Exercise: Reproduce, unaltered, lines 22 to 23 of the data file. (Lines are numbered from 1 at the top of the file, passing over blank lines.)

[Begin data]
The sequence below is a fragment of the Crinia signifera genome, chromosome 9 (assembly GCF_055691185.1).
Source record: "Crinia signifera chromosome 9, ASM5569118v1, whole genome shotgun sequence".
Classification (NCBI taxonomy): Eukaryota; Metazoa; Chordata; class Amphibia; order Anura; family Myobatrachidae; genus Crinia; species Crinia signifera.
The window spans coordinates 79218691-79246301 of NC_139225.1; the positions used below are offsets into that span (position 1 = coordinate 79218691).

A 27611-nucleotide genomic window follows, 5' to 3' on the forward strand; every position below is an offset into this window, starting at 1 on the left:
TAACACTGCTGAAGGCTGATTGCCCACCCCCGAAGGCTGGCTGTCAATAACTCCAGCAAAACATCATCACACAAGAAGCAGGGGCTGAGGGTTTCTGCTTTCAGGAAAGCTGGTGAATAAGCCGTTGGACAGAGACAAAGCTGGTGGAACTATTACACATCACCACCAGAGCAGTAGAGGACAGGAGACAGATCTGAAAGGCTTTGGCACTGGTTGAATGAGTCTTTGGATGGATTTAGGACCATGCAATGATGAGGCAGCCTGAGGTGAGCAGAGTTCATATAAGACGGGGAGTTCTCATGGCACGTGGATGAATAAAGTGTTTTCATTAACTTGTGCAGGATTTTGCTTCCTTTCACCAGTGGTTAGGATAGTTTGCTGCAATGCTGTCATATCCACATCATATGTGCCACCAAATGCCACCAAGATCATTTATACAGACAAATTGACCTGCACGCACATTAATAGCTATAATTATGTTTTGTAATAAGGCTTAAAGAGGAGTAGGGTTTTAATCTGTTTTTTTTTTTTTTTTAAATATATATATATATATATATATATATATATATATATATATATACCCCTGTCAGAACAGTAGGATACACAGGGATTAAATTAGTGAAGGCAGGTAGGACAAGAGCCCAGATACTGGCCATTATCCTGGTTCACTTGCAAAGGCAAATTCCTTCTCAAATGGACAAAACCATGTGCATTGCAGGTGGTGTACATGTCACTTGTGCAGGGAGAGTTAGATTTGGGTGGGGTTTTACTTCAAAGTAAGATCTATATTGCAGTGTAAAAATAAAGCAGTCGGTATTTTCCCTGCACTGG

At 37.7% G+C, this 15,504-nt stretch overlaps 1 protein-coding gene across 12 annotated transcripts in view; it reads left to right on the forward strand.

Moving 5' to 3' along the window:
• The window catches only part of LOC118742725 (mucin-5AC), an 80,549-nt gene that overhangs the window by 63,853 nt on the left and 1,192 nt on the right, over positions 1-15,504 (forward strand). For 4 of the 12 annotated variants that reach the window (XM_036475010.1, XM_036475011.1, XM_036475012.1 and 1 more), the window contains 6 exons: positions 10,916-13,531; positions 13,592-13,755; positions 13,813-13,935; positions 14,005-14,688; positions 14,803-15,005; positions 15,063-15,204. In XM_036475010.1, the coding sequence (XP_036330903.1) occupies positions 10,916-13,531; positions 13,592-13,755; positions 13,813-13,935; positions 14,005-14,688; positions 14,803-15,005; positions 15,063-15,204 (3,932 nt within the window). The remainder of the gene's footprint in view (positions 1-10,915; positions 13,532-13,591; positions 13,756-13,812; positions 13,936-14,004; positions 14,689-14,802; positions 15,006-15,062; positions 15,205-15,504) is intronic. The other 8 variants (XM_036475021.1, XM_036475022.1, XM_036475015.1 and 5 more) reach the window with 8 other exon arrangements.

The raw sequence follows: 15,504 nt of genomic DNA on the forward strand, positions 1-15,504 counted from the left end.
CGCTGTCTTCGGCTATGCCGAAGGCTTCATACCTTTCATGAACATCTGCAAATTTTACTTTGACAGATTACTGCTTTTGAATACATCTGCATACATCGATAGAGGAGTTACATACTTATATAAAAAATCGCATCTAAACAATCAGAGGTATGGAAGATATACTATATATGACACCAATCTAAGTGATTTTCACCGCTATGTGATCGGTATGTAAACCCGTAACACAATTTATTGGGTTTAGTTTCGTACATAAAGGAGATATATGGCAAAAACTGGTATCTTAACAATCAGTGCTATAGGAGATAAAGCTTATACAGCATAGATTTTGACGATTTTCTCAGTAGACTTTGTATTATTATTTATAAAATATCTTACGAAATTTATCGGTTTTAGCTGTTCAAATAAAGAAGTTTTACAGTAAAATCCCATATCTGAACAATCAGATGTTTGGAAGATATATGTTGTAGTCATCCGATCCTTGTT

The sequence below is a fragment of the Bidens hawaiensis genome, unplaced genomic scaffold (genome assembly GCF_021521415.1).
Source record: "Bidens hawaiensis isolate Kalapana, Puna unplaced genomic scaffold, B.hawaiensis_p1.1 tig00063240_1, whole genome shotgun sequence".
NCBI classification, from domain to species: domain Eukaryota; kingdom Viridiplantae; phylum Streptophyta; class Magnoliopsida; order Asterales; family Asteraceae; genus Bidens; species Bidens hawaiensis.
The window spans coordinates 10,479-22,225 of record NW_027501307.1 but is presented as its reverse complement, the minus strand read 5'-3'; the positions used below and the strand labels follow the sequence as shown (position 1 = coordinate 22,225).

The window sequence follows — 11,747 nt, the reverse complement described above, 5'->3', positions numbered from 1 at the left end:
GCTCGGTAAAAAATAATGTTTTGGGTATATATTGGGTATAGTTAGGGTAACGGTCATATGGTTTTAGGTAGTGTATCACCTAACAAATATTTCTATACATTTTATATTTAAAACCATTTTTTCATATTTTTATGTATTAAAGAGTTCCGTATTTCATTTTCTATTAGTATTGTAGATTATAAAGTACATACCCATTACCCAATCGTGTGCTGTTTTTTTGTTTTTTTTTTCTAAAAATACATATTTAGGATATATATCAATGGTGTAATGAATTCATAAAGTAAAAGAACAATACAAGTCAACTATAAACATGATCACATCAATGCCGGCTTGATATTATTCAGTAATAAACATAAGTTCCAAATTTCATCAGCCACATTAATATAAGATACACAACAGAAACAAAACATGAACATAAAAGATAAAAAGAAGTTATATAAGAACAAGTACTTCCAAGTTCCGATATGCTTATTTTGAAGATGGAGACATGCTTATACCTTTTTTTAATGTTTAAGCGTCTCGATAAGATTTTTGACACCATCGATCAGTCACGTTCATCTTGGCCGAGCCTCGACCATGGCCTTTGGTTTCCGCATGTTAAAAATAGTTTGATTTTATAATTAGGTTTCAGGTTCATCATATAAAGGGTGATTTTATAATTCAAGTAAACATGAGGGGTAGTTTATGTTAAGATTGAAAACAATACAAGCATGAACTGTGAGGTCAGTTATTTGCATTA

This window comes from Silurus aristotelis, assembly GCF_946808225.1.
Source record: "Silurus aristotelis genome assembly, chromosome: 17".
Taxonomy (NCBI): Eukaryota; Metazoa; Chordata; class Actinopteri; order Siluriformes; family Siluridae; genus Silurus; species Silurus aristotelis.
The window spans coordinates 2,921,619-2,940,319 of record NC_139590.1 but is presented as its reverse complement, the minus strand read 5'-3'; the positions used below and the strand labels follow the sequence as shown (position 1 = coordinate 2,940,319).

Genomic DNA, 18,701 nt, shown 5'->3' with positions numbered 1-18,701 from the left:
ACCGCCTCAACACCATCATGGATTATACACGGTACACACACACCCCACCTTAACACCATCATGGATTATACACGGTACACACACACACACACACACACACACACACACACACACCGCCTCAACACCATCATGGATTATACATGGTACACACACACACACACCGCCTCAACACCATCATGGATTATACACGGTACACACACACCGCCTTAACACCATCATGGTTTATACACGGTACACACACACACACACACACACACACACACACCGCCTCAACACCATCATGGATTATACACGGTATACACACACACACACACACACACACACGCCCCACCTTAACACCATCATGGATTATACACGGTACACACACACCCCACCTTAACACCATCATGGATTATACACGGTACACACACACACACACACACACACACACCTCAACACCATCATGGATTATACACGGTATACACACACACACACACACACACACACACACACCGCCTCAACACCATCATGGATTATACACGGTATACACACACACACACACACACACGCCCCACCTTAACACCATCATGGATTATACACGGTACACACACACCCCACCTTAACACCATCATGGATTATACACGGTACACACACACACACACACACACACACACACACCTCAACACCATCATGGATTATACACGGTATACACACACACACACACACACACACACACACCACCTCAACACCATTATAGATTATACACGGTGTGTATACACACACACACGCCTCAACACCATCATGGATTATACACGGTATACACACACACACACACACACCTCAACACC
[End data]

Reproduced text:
Genomic DNA, 18,701 nt, shown 5'->3' with positions numbered 1-18,701 from the left:
ACCGCCTCAACACCATCATGGATTATACACGGTACACACACACCCCACCTTAACACCATCATGGATTATACACGGTACACACACACACACACACACACACACACACACACACACCGCCTCAACACCATCATGGATTATACATGGTACACACACACACACACCGCCTCAACACCATCATGGATTATACACGGTACACACACACCGCCTTAACACCATCATGGTTTATACACGGTACACACACACACACACACACACACACACACACCGCCTCAACACCATCATGGATTATACACGGTATACACACACACACACACACACACACACGCCCCACCTTAACACCATCATGGATTATACACGGTACACACACACCCCACCTTAACACCATCATGGATTATACACGGTACACACACACACACACACACACACACACCTCAACACCATCATGGATTATACACGGTATACACACACACACACACACACACACACACACACCGCCTCAACACCATCATGGATTATACACGGTATACACACACACACACACACACACGCCCCACCTTAACACCATCATGGATTATACACGGTACACACACACCCCACCTTAACACCATCATGGATTATACACGGTACACACACACACACACACACACACACACACACCTCAACACCATCATGGATTATACACGGTATACACACACACACACACACACACACACACACCACCTCAACACCATTATAGATTATACACGGTGTGTATACACACACACACGCCTCAACACCATCATGGATTATACACGGTATACACACACACACACACACACCTCAACACC